Those who read my report on Dr. Thakur will make up their own minds about whether it is, as Drs. Coates and MacLatchy claim, “biased and incomplete.” However, for those who read the Bulletin
but have neither the time nor the inclination to explore the Thakur case further, let me clarify a few things.
First, of course the report is “incomplete,” but that incompleteness requires unpacking. Otherwise, it can be invoked as an endlessly incontrovertible alibi by academic administrators for decisions their academic staff deem unfair or improper.
I could have spent a year or more gathering evidence for the report and it would still have been “incomplete.” However, what Coates and MacLatchy appear to mean by “completeness” is not unattainable comprehensiveness, but undesirable partisanship. In other words, a completely uncritical representation of the “information” provided to me by them and some of their colleagues across the two universities and CIGI.
I had an obligation to listen attentively to anyone who wished to talk with me, and this I did. What I did not and could not do, given the conflicting nature of some of the commentary I heard, was accept at face value and reproduce verbatim everything communicated to me in connection with Dr. Thakur’s performance as director of the Balsillie school.
The views of the “three partners” were not shared by others in the three institutions to whom I talked. Accordingly, the claim that I incompletely represented the official line on Dr. Thakur’s dismissal seems reducible to “profound disappointment” at my not accepting one version of events at the expense of other versions.
Moreover, there is symptomatic presumption in Coates and MacLatchy’s specific claim that I did not “fairly and adequately” represent the views of “faculty members associated with the Balsillie School.” How can they claim to know that? Do they presume that they are privy to everything communicated to me by all such faculty, or, rather, do they restrict themselves to everything communicated to me (and shared with them) by faculty whose opinions count because they support the official line?
No one got the kind of representation in the report that these senior administrators seem to expect as their due. But there is still more to be said about incompleteness.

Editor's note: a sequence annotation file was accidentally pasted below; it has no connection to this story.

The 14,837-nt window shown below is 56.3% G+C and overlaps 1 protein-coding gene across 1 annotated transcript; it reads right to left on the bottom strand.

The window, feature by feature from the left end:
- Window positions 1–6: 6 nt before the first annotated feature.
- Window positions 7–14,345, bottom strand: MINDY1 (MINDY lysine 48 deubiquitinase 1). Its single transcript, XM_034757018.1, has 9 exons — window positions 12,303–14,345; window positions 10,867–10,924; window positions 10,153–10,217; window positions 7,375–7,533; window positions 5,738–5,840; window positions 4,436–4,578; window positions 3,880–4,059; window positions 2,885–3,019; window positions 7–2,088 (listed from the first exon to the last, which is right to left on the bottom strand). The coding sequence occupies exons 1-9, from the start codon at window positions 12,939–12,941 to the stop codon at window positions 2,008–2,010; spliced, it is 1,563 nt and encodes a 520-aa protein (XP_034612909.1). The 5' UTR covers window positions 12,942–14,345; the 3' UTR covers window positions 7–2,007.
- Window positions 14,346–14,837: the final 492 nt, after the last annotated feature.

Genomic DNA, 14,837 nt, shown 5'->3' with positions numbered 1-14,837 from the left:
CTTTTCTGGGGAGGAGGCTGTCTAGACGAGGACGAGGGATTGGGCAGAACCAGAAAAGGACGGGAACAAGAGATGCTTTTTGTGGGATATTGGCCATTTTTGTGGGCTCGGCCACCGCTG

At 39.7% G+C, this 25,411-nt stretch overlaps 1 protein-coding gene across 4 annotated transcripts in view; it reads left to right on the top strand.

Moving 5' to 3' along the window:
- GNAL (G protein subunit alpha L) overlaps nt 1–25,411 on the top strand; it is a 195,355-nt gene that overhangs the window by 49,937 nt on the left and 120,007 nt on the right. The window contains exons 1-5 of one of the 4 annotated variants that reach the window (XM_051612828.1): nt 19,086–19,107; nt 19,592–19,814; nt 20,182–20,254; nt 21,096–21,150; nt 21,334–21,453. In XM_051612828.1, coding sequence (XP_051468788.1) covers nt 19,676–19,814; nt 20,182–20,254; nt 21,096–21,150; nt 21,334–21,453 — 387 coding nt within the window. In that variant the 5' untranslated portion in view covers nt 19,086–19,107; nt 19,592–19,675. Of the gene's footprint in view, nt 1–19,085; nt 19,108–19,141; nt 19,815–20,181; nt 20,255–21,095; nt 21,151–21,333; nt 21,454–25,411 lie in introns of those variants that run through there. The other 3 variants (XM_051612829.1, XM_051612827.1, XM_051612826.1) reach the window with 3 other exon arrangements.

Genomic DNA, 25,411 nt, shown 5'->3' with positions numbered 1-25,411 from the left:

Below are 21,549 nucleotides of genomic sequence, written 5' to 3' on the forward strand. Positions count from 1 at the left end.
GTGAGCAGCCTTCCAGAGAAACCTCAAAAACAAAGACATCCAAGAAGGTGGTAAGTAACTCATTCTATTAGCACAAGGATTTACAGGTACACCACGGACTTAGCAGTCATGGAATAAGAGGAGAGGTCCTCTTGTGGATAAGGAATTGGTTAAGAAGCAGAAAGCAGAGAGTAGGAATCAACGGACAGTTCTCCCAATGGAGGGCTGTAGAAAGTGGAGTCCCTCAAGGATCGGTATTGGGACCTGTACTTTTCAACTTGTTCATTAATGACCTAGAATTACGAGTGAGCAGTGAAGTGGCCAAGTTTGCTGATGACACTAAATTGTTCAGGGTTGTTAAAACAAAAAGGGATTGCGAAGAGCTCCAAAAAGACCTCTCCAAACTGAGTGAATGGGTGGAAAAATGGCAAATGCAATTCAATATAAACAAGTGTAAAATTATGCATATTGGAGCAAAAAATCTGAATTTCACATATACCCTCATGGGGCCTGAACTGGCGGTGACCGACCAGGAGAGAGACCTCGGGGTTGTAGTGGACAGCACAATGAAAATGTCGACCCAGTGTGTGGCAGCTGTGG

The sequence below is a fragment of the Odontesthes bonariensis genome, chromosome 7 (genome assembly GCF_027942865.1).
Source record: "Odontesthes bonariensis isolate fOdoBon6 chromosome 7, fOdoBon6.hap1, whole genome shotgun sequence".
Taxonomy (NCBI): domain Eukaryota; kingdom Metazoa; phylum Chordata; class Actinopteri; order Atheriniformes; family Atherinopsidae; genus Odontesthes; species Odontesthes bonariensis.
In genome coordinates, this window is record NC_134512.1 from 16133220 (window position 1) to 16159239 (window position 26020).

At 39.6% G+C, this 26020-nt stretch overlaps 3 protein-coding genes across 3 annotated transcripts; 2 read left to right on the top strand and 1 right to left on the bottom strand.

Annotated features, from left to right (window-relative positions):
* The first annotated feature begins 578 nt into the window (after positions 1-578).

Because of legal necessities and privacy considerations, I did not hear from Coates and MacLatchy on personnel matters. They made plain at the out-set that they could not be completely forthcoming because of such considerations. I had no difficulty with that, though I cannot concur with Coates’ inference therefrom that all CAUT investigations are inherently biased against the employer.
To reason so is to retain for the employer an alibi for everything it does or does not do, and to assert or imply that everyone would agree with the employer’s interpretation of the information withheld: “You would agree with me, if only you knew what I know and cannot tell you.”
To reason so is also to disregard the sorry history of capitulation and injustice on the part of senior university administrators exposed by previous CAUT investigations. And to reason so is to disregard the legal constraints on parties other than the employer.
As for regrettable signs of incompleteness in the record, let me leave you summarily with three. I wish I had heard from more faculty and students. Indeed I asked for an invitation to contact me to be circulated to all faculty involved in any capacity with the Balsillie school.
Also regrettably absent from the re-cord is testimony by people who were supportive of Dr. Thakur, but would talk only on condition that their identities be concealed. I interviewed a number of such people and, as I stressed at the beginning of my report, I was shocked by the levels of intimidation and fear they felt.
Legal gag orders are one thing, and human circumspection is another. But I was not prepared for a chill as profound as I encountered while researching the report.
This brings me to perhaps the most worrying absence of all, the one that makes the universities’ responses to my report seem culpably “biased and incomplete.” The “three partners” have, so far as I can tell, been entirely mum on the matter of intimidation and the unwillingness of reputable people to speak on the record about situations where donors act like owners of the academic ‘enterprise,’ or at least appear or threaten to do so.
Such situations have serious implications for academic freedom, intellectual integrity and institutional autonomy in Canada. Donor comfort should not trump and mute faculty discomfort.
CIGI remains a private, independent think tank, despite the significant public funding it has received, and it can control as zealously or permissively as it wishes the expressive and intellectual freedom of those it recruits. But for two publicly funded universities to fail to register publicly any concern about the levels of intimidation felt by some of their staff, this is for me a “profound disappointment.”
Have notions of team players and brand protection become so entrenched and eagerly policed that dissent and debate, the very lifeblood of inquiry and education, are no longer wanted on the voyage? If this is so, my hopes and best efforts on behalf of the Balsillie school and two universities that host it may well go for naught. If that happens, we will all be the poorer for it.
University of Saskatchewan
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